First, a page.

Guard expression

clock 2 min. read

From Wikipedia: In computer programming, a guard is a boolean expression that must evaluate to true if the program execution is to continue in the branch in question. Regardless of which programming language is used, guard code or a guard clause is a check of integrity preconditions used to avoid errors during execution.

In other words, the guard expression is an expression (also called pattern) that checks the simplest conditions with minimum of calculations to prevent errors and unexpected behavior.


Let’s look at an example:

const capitalize = str => {
    // Guard expression
    if (typeof str !== 'string') return '';
    return str.charAt(0).toUpperCase() + s.slice(1);
}

This is classical example of the guard expression. At the beginning of the function, it checks whether passed value is a string. If it fails, prevent the function from further calculations. With this approach, the main code is at the top level, and not inside of if statement condition. It helps to avoid nesting and improve code readability.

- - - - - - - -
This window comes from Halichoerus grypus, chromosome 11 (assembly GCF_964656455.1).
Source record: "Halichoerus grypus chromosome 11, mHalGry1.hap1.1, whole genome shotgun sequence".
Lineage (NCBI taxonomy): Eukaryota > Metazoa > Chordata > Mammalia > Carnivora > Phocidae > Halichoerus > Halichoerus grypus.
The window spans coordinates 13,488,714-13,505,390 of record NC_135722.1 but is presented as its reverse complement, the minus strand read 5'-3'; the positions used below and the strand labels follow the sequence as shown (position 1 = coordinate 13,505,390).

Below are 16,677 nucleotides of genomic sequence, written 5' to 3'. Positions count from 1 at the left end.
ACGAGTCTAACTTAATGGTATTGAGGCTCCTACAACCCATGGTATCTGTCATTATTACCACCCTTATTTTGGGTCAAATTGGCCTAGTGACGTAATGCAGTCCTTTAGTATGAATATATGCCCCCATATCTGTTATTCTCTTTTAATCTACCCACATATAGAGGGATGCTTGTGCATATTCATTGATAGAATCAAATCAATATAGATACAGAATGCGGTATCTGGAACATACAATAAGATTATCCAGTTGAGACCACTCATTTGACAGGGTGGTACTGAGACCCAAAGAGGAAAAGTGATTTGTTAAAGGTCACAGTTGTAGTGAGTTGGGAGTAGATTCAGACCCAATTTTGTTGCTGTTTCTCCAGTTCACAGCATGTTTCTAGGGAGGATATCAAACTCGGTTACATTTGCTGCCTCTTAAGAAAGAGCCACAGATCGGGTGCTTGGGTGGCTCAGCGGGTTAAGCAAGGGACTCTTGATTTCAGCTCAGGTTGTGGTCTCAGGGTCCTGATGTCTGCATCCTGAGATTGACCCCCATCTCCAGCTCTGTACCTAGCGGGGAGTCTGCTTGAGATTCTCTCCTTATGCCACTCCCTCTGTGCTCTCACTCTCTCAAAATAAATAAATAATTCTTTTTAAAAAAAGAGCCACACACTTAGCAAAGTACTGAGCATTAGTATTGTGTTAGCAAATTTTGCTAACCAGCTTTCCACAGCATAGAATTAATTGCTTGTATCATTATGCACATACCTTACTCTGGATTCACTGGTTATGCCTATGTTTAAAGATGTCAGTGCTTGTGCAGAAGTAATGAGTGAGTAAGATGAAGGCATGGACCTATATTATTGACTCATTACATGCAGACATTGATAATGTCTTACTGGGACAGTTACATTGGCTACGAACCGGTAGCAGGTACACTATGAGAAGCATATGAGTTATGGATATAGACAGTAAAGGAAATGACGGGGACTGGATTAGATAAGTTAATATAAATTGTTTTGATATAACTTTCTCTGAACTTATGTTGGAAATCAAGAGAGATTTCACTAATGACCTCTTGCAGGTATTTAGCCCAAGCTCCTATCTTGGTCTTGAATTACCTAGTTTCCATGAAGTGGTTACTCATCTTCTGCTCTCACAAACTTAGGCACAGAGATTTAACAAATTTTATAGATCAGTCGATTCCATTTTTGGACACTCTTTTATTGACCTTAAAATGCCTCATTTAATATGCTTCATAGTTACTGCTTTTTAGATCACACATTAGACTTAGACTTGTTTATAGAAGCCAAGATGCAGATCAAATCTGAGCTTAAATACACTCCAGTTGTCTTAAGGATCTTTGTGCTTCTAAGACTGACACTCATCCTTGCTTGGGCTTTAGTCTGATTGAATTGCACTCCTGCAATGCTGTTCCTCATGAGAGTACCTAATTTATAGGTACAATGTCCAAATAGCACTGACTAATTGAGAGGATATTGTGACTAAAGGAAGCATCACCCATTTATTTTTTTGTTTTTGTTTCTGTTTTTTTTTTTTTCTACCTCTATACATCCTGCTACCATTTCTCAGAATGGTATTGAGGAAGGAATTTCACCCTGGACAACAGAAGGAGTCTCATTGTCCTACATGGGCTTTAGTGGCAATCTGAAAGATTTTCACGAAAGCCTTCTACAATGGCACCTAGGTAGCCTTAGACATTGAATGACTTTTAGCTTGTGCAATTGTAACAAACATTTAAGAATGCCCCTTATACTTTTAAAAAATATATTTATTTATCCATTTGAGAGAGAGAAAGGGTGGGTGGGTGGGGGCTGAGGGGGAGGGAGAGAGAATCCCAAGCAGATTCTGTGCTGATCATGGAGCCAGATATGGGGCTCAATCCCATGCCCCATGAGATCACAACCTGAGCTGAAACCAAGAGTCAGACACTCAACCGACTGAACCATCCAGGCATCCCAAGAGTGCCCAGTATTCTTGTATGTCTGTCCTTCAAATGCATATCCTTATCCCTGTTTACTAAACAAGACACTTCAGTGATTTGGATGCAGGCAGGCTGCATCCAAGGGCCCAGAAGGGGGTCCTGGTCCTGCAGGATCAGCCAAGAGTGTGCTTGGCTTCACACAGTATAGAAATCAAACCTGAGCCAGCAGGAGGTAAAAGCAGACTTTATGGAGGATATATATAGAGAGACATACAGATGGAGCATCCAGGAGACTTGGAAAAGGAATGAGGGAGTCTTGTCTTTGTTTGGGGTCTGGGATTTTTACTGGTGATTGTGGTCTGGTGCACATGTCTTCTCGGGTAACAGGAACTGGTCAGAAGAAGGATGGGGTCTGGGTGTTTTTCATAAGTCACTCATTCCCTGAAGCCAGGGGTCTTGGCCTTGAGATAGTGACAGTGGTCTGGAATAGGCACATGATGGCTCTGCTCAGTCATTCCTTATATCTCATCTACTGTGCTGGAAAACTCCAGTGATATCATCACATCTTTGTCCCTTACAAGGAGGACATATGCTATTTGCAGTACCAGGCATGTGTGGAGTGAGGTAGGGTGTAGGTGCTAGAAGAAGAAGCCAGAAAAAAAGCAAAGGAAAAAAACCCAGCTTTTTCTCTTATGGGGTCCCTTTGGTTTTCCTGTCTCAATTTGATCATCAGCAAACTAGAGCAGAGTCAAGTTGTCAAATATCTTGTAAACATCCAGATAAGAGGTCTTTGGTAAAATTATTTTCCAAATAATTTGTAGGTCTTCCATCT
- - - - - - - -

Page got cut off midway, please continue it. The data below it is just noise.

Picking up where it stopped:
Here is another example:

const checkAge = age => {
  if (typeof age === 'number') {
    if (age < 21) return 'Not eligible';
    if (age >= 21 && < 60) return 'Eligible';
  }
  return null;
}

This is a simple function that checks age. It looks fine, but we can make some improvements here.

const checkAge = age => {
    if (typeof age !== 'number') return null;
    if (age < 21) return 'Not eligible';
    if (age >= 21 && < 60) return 'Eligible';
}

The condition return null if not a number is quite obvious. So we start the function with the simple check and, if it fails, everything below the guard expression (the first check) falls. Now it’s easier to read the function and, more importantly, it prevents unnecessary calculations.


References:

Guard (computer science)